“Previous studies provide compelling snapshots at select stages of development; unfortunately, they don’t reveal the continuous timeline and sequence of what happens as scale structures grow,” Kolle says. “We needed to see more to start understanding it better.”
In their new study, he and his colleagues looked to continuously observe how scales grow and assemble in a living, morphing butterfly. They chose to study specimens of Vanessa cardui, as the butterfly’s wings have features that are common across most lepidopteran species.
The team raised Painted Lady caterpillars in individual containers. Once each caterpillar encased itself in a chrysalis, indicating the beginning of its metamorphosis, the researchers carefully cut into the paper-thin material and peeled away a small square of cuticle, or covering of the developing wing, exposing the scales growing underneath. They then used a bioadhesive to stick a transparent coverslip over the opening, creating a window through which they could watch as the butterfly and its scales continued to form.
To visualize this transformation, Kolle and McDougal teamed up with Kang, Yaqoob, and So — experts in a type of imaging called speckle-correlation reflection phase microscopy. Rather than shine a wide beam of light on the wing, which could be phototoxic to the delicate cells, the team applied a “speckle field” — many small points of light, each shining on a specific point on the wing. The reflection of each tiny light can be measured in parallel with every other point in the field to quickly create a detailed, three-dimensional map of the wing’s structures.
“A speckled field is like thousands of fireflies that generate a field of illumination points,” So says. “Using this method, we can isolate the light coming from different layers, and can reconstruct the information to map efficiently a structure in 3D.”
In their visualizations of the growing butterfly wing, the team watched the formation of highly detailed features, from micrometer-sized scales to even finer, nanometer-high ridges on individual scales.
They observed that, within days, cells quickly lined up in rows, and soon after differentiated in an alternating pattern of cover scales (those overlying the wing) and ground scales (those tucked underneath). As they reached their final size, each scale grew long, thin ridges resembling tiny corrugated roofing.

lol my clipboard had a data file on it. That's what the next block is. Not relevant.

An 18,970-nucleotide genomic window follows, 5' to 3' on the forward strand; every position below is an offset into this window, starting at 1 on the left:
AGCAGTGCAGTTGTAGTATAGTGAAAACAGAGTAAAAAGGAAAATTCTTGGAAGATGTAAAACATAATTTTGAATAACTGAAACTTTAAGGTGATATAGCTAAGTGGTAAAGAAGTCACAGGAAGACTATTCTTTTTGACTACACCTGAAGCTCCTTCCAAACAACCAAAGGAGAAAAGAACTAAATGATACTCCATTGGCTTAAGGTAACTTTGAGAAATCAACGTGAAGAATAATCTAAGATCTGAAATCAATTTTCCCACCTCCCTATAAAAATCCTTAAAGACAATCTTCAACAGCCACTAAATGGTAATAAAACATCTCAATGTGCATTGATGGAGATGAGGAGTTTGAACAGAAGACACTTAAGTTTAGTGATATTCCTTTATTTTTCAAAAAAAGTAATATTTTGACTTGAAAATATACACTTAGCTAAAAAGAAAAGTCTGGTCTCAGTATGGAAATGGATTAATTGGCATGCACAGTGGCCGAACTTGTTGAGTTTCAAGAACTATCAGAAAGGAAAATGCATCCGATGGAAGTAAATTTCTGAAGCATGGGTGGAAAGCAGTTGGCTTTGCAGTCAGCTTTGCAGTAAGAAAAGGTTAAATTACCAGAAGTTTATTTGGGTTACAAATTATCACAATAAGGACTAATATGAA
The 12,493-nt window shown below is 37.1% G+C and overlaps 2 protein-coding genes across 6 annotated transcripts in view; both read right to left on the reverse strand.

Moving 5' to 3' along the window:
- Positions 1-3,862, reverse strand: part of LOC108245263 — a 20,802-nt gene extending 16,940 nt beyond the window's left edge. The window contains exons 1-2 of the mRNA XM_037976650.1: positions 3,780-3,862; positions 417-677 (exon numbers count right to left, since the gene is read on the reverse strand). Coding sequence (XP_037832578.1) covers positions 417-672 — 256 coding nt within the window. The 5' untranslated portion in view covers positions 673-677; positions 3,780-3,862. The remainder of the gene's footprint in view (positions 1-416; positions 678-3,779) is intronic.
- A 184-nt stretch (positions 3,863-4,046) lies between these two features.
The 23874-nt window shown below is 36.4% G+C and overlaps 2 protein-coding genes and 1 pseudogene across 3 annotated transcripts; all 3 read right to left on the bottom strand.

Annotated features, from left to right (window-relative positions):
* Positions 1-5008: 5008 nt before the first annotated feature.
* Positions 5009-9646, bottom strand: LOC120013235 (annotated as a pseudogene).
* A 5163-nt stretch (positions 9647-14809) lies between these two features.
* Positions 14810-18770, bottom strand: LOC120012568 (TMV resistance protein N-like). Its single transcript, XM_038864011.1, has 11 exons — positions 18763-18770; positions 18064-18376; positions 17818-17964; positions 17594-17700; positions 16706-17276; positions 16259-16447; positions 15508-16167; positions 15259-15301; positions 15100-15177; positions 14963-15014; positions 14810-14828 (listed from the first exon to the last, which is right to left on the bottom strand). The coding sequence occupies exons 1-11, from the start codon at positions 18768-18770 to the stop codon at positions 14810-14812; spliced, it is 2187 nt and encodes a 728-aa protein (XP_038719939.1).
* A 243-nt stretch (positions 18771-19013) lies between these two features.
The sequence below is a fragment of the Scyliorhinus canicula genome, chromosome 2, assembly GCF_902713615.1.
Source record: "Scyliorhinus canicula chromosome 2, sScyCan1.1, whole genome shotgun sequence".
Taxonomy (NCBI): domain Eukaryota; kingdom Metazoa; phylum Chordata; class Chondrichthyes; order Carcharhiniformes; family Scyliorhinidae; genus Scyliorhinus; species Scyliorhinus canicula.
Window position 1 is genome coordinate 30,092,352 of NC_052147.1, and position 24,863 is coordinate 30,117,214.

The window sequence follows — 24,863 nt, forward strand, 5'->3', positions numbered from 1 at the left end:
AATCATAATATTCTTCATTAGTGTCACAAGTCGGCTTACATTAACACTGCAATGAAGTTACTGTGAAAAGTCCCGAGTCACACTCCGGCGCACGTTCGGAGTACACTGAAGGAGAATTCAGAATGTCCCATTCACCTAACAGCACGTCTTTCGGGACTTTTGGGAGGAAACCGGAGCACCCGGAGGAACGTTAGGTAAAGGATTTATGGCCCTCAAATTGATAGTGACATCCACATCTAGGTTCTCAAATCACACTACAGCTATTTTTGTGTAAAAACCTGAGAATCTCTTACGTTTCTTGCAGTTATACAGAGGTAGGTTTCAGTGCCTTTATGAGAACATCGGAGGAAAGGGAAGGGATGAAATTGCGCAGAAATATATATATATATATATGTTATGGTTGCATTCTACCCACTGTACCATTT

“A lot of these stages were understood and seen before, but now we can stitch them all together and watch continuously what’s happening, which gives us more information on the detail of how scales form,” McDougal says.
Interestingly, the team found that ridges on scales formed in an unexpected way. Scientists had assumed these grooves were a consequence of compression: As scales grow, they were thought to squeeze in like an accordion. But the team’s visualizations showed that instead of shrinking as any material would when compressed, the scales continued to grow in size as ridges appeared on their surface. These measurements suggest another ridge-forming mechanism must be at work. The group hopes to explore this, and other processes in the developing butterfly wing, which can help to inform the design of new functional materials.
“This paper focuses on what’s on the surface of the butterfly wing,” McDougal notes. “But underneath the surface, we can also see cells putting down roots like carrots, and sending out connections to other roots. There’s communication underneath the surface as cells organize. And on the surface, scales are forming, along with features on the scales themselves. We can visualize all of it, which is really beautiful to see.”
Read the original article on Massachusetts Institute of Technology (MIT).